My turn. (May is National Mental Health Awareness Month)

I’m not sure if it was the windowless dark room, the large neon-colored flowers adorning the walls, or a subconscious thought. What ever it was, that it triggered my first panic attack. I was nine.

We were having dinner at a Mexican restaurant and suddenly, out of nowhere, I needed to run. I walked quickly to the exit because running would have drawn attention to the situation. Thank goodness my older sister came after me to find out what the heck was wrong. We were on the verge of shoveling copious amounts of tacos, burritos and enchiladas into our mouths, interruptions were not welcome. Not exaggerating – I come from a large family; therefore, securing your fair share of food or any other staple necessary to live, was a blood sport.

I sat on a chair with my sister looking at me, waiting for an explanation why I left the table in such a hurry. She’d have to wait because I didn’t know why I panicked.  Safe to say, we avoided restaurants for some time after that. Especially, dark, windowless Mexican restaurants.

I self-diagnosed. Claustrophobia. My new best friend.

Fast forward to adulthood. Sure, I could avoid dark, small places. How difficult can that be? Over time, I devised a strategy that works for me. Plan ahead. Research places and activities before visiting. Simple, with some minor speed bumps along the way…

Spa day? No problem – what can go wrong at a place where the sole purpose is to lose yourself in a peaceful, aromatic, candle-lit environment. Pure Serenity. Wrong! My husband and I were staying at the Ritz Carlton for the weekend and part of this getaway was a luxurious spa afternoon. We were ready and wrapped in our fluffy Egyptian-cotton bath robes. The attendant kindly asks us to follow her to the elevator. WHAT?! (I say to myself, sensing doom) “Oh, our spa is located 2 floors below so it’s very private and exclusive”, she explains to us. Okay, I can do this – for goodness sake, it’s a spa. There I was, peeled like a banana, lying face down on the table. But then I start to think (which is usually when most of my problems begin), “I’m 2 floors below, there are no windows, the room is dark, chime sounds are coming from somewhere”. “What if…?” I suddenly sit upright like a Jack in the Box toy. My eyes become big as bagels. Quickly grabbing the towel.  The masseuse softly asks, “is something wrong, are you okay?”, but in her mind, she’s probably thinking this chick is “cuckoo for cocoa puffs”. I settled down and endured the massage. I survived.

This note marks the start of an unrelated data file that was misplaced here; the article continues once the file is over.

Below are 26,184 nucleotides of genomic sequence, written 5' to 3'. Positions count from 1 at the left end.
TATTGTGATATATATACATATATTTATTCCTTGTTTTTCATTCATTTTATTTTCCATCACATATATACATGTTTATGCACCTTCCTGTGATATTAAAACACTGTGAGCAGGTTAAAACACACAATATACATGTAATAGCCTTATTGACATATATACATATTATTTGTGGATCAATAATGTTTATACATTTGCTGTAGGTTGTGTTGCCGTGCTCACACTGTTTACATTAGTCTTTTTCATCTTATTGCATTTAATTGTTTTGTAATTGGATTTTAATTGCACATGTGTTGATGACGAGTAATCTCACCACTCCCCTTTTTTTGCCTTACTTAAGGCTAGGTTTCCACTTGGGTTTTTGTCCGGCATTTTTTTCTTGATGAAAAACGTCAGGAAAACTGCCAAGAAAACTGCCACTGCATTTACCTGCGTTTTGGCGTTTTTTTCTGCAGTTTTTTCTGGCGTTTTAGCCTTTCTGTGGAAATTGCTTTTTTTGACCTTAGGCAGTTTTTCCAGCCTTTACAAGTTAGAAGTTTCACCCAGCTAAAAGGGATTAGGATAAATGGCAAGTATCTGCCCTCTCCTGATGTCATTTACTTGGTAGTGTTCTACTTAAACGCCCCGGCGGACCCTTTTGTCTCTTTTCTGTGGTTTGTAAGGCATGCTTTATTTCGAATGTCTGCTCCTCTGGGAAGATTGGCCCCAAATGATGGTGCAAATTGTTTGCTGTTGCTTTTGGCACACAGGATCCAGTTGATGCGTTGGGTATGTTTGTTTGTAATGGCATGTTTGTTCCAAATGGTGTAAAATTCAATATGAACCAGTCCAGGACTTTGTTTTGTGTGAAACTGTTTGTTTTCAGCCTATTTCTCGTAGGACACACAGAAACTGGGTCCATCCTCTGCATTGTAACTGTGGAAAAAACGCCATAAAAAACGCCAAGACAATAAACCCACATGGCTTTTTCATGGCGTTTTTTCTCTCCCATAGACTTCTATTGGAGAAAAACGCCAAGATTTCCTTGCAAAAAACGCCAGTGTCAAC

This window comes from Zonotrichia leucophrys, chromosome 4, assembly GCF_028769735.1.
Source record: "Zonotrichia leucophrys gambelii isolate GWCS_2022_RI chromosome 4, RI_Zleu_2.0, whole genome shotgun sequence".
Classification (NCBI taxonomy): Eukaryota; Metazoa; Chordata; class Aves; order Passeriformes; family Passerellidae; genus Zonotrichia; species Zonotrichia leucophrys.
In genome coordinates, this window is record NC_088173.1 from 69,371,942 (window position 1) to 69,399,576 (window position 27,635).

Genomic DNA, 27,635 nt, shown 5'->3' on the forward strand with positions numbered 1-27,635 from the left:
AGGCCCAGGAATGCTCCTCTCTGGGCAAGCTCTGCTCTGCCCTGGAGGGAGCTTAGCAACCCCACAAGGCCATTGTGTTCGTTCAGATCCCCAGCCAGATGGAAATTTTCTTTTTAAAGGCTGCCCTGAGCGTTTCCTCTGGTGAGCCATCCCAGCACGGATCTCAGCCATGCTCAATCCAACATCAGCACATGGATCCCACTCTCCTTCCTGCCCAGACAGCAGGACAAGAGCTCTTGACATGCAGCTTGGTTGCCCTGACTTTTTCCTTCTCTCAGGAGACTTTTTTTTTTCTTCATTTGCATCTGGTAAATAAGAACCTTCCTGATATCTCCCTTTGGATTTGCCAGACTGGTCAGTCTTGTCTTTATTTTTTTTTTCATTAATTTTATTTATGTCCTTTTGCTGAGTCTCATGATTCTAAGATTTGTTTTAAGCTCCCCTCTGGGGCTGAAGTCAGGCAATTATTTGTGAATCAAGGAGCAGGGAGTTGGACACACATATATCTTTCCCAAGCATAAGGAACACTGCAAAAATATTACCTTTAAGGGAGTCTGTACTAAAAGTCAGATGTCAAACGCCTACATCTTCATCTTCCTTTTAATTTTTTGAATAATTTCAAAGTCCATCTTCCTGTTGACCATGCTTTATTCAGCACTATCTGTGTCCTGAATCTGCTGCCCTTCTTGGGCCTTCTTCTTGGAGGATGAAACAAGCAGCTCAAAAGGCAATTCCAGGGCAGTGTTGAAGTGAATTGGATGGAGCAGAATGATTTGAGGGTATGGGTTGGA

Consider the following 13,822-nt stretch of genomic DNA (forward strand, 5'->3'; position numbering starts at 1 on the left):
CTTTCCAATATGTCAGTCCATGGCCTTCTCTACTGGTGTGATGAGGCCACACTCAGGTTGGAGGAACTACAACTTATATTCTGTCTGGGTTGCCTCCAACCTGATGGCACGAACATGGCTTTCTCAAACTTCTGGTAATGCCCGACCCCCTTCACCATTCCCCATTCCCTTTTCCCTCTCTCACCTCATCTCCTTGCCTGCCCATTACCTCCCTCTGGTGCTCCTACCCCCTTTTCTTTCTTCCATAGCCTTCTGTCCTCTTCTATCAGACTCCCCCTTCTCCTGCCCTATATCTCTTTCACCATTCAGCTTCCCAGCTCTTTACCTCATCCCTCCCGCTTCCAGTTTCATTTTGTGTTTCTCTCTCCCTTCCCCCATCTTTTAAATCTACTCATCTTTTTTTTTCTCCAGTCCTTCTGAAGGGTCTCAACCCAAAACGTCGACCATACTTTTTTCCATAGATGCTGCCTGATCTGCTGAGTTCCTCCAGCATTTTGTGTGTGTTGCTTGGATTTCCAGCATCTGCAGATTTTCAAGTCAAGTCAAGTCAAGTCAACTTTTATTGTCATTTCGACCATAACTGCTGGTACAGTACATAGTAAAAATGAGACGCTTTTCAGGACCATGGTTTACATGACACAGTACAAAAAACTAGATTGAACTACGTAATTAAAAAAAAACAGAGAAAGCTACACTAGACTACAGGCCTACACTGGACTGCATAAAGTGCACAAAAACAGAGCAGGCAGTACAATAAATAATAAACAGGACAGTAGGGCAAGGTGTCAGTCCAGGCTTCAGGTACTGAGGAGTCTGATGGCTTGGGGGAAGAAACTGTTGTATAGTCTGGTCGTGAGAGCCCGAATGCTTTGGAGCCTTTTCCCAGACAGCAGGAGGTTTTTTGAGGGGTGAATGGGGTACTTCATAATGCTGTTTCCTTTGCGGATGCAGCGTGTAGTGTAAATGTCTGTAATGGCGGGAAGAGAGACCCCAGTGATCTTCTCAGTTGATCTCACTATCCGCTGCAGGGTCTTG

Subways? Oh, hell no.

The London Underground aka The Tube. Both of these names are BIG RED FLAGS to a claustrophobic. I was on a trip with my mother-in-law. She’s an avid traveler and I certainly couldn’t share my anxiety thoughts with her – she’d think, “this cream puff is married to my only son, ugh”. I had no choice. I gathered my strength, bought the tickets, boarded the train, and off we went. Exiting at Parliament square to begin our sightseeing extravaganza. I survived.

Next test. New York City subway. This time, I was traveling with my husband and kids. “Let’s ride the subway!”. Oh Lord, not again. I couldn’t show my kids how terrified I was at the thought of getting on the subway. Not because it’s dirty or because we could get robbed. Rather, because I’d be shoved into a sardine can with hundreds of New Yorkers. I stood on the platform, convincing myself to board. After all, I was able to ride the London Underground. Okay, let’s go, easy peasy. Luckily, it wasn’t crowded and we were able to sit down. The train pulls away from the station. No big deal. We stop a couple of times to pick up a few people. I start to relax. Wow, I’m riding the New York subway, good job! I spoke too soon. Evidently, the storm from the night before had flooded the station we were approaching. The train stops, and does so between station platforms. Not only am I on this closed subway train, the train is surrounded by walls on both sides! I start to think. “What if…?” I begin to look around and realize, I’m going to die, right here in this sardine can. I start to breathe deeply and calm myself with positive thoughts. The train begins to move after a 15 minute delay. We exit near Wall Street and become full-fledged tourists. I survived.